Abstract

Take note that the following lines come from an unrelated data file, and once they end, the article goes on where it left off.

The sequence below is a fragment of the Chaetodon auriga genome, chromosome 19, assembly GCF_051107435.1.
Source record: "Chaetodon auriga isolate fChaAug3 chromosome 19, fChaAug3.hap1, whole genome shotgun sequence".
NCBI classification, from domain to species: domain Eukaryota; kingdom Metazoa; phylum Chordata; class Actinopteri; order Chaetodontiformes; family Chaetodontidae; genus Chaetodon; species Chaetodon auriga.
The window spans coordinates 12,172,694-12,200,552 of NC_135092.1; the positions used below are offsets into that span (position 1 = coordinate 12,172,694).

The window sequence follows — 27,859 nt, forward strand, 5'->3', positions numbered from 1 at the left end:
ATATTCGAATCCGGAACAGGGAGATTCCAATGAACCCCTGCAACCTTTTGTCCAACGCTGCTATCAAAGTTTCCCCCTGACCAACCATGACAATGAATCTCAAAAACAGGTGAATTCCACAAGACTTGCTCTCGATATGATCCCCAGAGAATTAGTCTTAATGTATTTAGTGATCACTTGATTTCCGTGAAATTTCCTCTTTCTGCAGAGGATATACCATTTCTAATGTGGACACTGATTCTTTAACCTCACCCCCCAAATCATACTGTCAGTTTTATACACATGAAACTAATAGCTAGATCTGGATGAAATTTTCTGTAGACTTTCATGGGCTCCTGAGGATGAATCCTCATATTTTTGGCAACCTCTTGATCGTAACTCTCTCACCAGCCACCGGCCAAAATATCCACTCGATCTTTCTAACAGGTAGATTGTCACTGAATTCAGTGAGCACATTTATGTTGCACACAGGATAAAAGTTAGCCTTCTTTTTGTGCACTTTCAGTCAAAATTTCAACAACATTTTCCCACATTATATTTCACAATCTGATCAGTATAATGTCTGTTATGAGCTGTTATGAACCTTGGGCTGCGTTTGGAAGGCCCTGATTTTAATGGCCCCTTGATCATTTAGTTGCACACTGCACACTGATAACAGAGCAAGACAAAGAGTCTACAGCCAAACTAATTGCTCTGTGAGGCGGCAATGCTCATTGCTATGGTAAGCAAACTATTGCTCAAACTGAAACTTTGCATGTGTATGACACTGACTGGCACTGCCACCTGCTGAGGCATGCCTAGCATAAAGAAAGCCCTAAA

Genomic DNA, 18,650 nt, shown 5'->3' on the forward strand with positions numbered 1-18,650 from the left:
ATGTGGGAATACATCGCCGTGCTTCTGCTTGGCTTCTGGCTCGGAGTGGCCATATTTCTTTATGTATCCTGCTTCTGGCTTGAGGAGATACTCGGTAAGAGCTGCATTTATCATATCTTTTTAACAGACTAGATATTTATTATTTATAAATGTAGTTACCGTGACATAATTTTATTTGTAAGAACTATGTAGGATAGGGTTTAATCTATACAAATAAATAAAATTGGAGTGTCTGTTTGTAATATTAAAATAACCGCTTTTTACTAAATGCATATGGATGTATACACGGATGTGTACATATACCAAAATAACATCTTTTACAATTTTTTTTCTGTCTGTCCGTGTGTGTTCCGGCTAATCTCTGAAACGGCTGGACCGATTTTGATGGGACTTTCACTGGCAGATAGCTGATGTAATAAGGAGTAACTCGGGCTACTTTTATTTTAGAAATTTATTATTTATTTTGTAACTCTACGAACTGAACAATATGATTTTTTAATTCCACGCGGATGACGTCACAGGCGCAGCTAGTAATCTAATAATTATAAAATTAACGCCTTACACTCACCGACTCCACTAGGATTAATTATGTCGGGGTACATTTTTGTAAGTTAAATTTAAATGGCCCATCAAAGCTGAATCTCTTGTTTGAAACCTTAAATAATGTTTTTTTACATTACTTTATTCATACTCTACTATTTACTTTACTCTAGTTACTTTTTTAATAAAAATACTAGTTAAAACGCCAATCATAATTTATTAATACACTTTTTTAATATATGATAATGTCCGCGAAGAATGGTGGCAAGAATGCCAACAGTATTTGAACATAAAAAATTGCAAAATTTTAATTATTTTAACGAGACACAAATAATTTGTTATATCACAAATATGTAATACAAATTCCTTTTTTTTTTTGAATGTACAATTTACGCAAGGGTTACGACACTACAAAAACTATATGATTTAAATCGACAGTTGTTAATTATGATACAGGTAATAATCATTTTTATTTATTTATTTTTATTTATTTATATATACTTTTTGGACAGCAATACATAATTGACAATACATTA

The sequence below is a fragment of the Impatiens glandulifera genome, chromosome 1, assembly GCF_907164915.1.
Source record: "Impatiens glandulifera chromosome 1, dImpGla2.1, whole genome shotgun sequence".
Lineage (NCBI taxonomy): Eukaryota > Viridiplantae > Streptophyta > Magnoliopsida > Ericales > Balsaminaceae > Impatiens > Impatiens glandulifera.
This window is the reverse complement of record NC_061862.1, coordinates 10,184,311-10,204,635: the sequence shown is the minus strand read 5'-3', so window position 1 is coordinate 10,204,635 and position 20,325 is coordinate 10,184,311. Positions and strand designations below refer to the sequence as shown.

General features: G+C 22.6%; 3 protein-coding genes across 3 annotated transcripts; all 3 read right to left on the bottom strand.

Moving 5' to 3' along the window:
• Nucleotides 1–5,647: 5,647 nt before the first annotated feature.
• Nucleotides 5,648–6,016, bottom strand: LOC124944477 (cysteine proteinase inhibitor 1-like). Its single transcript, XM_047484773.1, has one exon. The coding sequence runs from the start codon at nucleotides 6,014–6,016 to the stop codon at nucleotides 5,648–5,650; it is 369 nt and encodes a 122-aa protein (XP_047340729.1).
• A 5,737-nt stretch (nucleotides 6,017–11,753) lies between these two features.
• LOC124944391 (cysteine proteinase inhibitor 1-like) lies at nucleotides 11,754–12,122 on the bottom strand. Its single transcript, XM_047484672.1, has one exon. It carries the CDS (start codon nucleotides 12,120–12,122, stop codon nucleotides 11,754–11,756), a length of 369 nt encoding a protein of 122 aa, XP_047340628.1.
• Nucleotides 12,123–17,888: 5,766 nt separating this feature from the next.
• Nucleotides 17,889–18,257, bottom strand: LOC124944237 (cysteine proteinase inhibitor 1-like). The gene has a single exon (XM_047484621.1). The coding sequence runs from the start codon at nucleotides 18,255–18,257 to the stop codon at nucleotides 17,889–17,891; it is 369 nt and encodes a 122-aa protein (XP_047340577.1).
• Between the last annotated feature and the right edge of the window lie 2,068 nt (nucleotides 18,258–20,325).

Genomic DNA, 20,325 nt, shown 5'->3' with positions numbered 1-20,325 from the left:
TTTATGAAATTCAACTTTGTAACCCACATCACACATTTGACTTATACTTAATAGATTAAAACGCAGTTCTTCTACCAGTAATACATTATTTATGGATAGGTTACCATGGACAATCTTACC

Giant cross-beds within Carboniferous fluvial channels in northern England contain three types of internal erosion surfaces: a) multiple convex upward surfaces, which may have been produced under steady state conditions by erosion in front of smaller superimposed bedforms; b) isolated convex upward surfaces with fine-grained drapes which are interpreted as a product of falling stage erosion with low stage deposition of fine-grained sediment; and c) concave upward surfaces, some of which may result from erosion of the slip face due to changes in the geometry of the leeside flow, but in others the large amount of sediment removed indicates substantial erosion which may have resulted from a shift in the position of the thalweg during falling or low stage.

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